Diplomacy, diplomacy, diplomacy. It is the butter to the bread of politics. The two sister states, Russia and Ukraine, are scheduling a crucial meeting between the two prime-ministers, Vladimyr Putin and Yulia Timoshenko. This is in the background of very complicated and tense relations between Russia and Ukraine... What is to be expected? Well, analysts are seeking not simple diplomatic overtures, but real political solutions from these levered and highly shrewd politicians. And of course, there must be commitment on both sides to effectuate the policies stated at meetings in a friendly atmosphere...
(On a different note, it is really nice to see a woman politician in a dress and with a fancy hairstyle, having had the courage not to limit herself to the trivial suit worn by both sexes... Unfortunatley, there is this pressure on women politicians and lawyers to look like men and almost lose touch of femininity... Whenever Hillary Clinton displayed her female charm, she was attacked and laughed at...)
For more here.
Thursday, May 22, 2008
1964, President Lyndon B. Johnson announced his 'Great Society'. He stated, "The challenge of the next half century is whether we have the wisdom to use that wealth to enrich and elevate our national life." Similar to FDR's New Deal, the Great Society was focused on restoring the economic equilibrium and moral renewal in the society. Influenced and prompted very much so by Dr. King, President Johnson signed off under the most important Civil Rights laws. He also proposed Medicare for the elderly, education assistance for the students, a higher minimum wage, poverty alleviation grants, higher unemployment benefits, housing for the homeless, improved education for the Native Americans, pensions for the retired, tax rebates for small business, and subsidies for farmers... The list goes on... I believe we need someone like FDR or LBJ right now... Time cannot wait any longer. Will Mr. Obama, the probable Democratic nominee, deliver???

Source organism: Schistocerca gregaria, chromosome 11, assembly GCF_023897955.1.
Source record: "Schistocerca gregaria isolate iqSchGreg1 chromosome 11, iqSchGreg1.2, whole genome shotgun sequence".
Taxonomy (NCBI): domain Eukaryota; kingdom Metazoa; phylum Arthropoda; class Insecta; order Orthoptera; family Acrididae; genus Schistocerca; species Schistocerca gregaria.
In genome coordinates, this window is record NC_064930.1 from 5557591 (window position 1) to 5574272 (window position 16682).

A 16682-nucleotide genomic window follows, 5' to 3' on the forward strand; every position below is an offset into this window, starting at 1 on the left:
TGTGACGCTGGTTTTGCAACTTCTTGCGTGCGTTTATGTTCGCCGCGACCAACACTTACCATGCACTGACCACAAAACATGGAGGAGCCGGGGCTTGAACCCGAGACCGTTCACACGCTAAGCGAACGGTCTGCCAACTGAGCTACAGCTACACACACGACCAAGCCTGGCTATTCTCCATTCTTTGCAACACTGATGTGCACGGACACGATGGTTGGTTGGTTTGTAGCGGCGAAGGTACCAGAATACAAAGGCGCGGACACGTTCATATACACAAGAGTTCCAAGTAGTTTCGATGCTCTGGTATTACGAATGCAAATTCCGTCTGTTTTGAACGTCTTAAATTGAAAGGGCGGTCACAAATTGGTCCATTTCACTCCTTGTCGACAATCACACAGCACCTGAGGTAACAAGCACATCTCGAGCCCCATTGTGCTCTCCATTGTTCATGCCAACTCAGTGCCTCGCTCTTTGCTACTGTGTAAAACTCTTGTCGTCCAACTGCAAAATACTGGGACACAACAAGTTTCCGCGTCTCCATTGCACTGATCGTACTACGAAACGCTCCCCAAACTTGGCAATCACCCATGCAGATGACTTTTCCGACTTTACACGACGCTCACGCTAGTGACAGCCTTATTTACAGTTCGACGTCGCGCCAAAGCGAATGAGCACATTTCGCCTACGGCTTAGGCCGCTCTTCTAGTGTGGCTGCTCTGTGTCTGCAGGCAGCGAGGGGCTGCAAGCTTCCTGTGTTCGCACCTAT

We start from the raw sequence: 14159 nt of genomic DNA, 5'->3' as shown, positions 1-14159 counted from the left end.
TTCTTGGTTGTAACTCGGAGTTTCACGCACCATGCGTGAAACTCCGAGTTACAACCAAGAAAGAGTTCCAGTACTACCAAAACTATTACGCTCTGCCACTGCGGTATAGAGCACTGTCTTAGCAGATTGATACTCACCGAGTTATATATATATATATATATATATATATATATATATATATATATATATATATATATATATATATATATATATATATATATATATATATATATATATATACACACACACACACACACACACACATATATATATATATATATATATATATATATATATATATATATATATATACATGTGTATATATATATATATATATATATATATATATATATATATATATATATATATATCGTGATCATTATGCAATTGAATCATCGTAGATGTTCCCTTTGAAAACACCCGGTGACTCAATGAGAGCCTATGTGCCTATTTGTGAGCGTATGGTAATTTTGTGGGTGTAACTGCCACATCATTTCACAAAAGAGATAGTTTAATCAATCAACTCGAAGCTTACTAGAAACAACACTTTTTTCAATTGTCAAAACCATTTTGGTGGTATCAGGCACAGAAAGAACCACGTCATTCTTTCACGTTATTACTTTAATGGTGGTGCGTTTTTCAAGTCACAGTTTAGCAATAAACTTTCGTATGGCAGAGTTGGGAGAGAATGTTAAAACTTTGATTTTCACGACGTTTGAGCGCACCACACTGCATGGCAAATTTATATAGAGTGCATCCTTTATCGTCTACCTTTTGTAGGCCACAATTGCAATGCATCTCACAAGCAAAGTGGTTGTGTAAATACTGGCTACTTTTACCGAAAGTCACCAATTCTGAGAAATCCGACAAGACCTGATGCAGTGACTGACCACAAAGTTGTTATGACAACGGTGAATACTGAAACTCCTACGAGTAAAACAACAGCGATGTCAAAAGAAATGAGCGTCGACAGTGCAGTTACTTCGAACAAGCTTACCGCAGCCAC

1992 Bosnia, Croatia, and Slovenia joined the United Nations.
Wednesday, May 21, 2008
Many would agree with me that extreme poverty is a violation of human rights. More specifically, it is in violation of socio-economic rights. But I do not like using the word 'socio-economic' in lieu of 'human' because I think the first sounds more trivial than the latter... No matter how we understand these labels, rights to food, shelter, basic livelihood are fundamental, inalienable and unquestionable... The only problem is how to find the avenue of enforcing them in the world of greed, corruption, selfishness and unequal distribution of wealth... Hence the strong need for workable international law mechanisms... Poverty, as well as a host of other problems, is something that needs global, truly international attention, struggle and solution...
See the publication by David Bilchitz on 'Poverty and Fundamental Rights' here.
If you are as hungry as I am to study Public International Law visit Oxford University Press here. You will find superb publications on all subjects of interest there...
Tuesday, May 20, 2008
1932, Amelia Earhart (1897-1939) took off from Newfoundland to begin the world's first solo nonstop flight across the Atlantic Ocean by a female pilot, landing in Ireland the next day. Born in Kansas, USA, Amelia was a distinguished pilot, author of best-sellers and a women's rights advocate. She developed friendship with Eleanor Roosevelt. The two flew together, which prompted the First Lady to get a student permit. The two shared many interests and passions... In 1937 during her last flight around the globe she disappeared most mysteriously... Her fate is remarkably similar to that of Yuri Gagarin. A quote from her says it well, "The most difficult thing is the decision to act, the rest is merely tenacity. The fears are paper tigers. You can do anything you decide to do." I would add, you decide to act only because of strong faith in yourself. Unless you have got that faith, you never find the strength to act.